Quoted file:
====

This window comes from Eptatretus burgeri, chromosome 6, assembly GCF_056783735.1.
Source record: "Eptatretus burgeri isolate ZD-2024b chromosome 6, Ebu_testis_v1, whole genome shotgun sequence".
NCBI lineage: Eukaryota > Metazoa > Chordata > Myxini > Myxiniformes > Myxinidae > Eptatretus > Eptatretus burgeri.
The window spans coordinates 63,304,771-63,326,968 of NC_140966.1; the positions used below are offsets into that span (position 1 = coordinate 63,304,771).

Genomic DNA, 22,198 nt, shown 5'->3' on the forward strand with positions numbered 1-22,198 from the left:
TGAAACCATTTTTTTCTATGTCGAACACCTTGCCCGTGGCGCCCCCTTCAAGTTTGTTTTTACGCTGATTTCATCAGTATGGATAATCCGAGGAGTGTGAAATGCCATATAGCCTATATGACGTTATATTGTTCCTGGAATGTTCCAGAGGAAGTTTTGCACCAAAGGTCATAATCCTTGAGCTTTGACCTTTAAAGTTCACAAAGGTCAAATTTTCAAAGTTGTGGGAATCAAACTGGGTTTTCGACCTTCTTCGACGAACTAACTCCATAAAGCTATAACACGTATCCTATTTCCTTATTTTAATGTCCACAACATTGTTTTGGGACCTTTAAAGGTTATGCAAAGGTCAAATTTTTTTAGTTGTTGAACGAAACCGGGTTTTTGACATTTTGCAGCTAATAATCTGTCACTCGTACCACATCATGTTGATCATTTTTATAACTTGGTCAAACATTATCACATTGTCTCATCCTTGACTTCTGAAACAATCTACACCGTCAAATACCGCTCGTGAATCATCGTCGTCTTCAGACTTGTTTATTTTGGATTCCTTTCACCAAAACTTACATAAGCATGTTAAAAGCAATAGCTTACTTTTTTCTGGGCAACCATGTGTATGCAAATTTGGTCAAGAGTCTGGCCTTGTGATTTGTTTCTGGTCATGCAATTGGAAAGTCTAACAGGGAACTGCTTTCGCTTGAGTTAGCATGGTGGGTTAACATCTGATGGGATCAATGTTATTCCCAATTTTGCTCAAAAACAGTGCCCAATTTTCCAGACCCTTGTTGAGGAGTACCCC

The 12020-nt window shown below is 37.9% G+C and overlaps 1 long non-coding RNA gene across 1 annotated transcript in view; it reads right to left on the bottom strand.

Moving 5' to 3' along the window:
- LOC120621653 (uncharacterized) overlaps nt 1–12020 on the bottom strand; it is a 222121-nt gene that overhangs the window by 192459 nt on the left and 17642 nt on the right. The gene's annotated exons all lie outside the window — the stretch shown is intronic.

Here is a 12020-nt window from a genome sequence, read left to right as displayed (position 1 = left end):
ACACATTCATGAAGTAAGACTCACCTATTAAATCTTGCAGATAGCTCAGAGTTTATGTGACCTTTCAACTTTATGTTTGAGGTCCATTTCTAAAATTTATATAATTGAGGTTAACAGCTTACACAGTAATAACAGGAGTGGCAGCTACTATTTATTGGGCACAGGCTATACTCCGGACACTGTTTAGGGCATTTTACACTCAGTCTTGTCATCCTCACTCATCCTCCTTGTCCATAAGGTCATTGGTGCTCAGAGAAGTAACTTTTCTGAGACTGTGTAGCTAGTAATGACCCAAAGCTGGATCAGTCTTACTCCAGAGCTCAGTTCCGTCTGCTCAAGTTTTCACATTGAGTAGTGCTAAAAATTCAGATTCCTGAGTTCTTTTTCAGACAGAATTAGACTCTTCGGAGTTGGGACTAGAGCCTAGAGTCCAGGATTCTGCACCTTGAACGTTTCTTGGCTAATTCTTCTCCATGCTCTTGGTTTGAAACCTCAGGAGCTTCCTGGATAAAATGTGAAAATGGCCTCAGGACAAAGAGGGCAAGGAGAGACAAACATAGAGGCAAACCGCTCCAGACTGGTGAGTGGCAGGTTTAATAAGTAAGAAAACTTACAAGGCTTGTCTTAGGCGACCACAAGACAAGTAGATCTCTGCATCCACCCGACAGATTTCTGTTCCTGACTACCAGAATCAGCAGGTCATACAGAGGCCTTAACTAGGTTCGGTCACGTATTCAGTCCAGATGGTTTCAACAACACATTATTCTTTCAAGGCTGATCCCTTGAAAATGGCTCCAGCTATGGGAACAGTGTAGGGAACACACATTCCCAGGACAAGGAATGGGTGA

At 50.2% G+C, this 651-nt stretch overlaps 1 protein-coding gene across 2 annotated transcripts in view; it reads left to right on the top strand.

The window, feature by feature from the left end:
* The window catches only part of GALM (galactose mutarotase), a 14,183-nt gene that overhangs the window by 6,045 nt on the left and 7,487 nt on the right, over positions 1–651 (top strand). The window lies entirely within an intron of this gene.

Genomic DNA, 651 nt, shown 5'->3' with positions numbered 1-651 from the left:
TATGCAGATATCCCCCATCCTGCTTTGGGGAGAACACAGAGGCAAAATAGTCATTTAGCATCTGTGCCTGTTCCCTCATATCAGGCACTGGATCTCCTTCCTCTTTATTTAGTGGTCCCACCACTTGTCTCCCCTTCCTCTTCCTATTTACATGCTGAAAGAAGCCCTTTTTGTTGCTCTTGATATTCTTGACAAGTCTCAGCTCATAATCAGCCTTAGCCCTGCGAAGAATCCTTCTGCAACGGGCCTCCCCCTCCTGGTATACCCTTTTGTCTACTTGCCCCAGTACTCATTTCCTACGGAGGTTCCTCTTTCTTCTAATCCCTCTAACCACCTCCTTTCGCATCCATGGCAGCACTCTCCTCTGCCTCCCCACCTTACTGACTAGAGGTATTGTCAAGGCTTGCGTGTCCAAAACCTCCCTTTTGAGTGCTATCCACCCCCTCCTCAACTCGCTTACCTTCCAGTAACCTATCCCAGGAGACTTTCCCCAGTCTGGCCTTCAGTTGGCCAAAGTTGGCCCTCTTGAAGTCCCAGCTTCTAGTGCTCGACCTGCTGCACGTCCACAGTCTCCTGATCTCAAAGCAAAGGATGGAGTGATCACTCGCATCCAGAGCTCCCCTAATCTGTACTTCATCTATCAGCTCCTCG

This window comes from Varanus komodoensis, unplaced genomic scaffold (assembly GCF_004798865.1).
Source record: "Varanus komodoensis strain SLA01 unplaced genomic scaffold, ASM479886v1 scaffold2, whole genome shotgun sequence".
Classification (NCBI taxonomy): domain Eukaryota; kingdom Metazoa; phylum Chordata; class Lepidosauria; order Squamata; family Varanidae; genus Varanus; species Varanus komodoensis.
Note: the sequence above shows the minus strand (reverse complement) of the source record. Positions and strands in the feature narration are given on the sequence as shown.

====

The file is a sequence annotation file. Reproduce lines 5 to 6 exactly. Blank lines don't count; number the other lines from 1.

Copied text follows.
Genomic DNA, 22,198 nt, shown 5'->3' on the forward strand with positions numbered 1-22,198 from the left:
TGAAACCATTTTTTTCTATGTCGAACACCTTGCCCGTGGCGCCCCCTTCAAGTTTGTTTTTACGCTGATTTCATCAGTATGGATAATCCGAGGAGTGTGAAATGCCATATAGCCTATATGACGTTATATTGTTCCTGGAATGTTCCAGAGGAAGTTTTGCACCAAAGGTCATAATCCTTGAGCTTTGACCTTTAAAGTTCACAAAGGTCAAATTTTCAAAGTTGTGGGAATCAAACTGGGTTTTCGACCTTCTTCGACGAACTAACTCCATAAAGCTATAACACGTATCCTATTTCCTTATTTTAATGTCCACAACATTGTTTTGGGACCTTTAAAGGTTATGCAAAGGTCAAATTTTTTTAGTTGTTGAACGAAACCGGGTTTTTGACATTTTGCAGCTAATAATCTGTCACTCGTACCACATCATGTTGATCATTTTTATAACTTGGTCAAACATTATCACATTGTCTCATCCTTGACTTCTGAAACAATCTACACCGTCAAATACCGCTCGTGAATCATCGTCGTCTTCAGACTTGTTTATTTTGGATTCCTTTCACCAAAACTTACATAAGCATGTTAAAAGCAATAGCTTACTTTTTTCTGGGCAACCATGTGTATGCAAATTTGGTCAAGAGTCTGGCCTTGTGATTTGTTTCTGGTCATGCAATTGGAAAGTCTAACAGGGAACTGCTTTCGCTTGAGTTAGCATGGTGGGTTAACATCTGATGGGATCAATGTTATTCCCAATTTTGCTCAAAAACAGTGCCCAATTTTCCAGACCCTTGTTGAGGAGTACCCC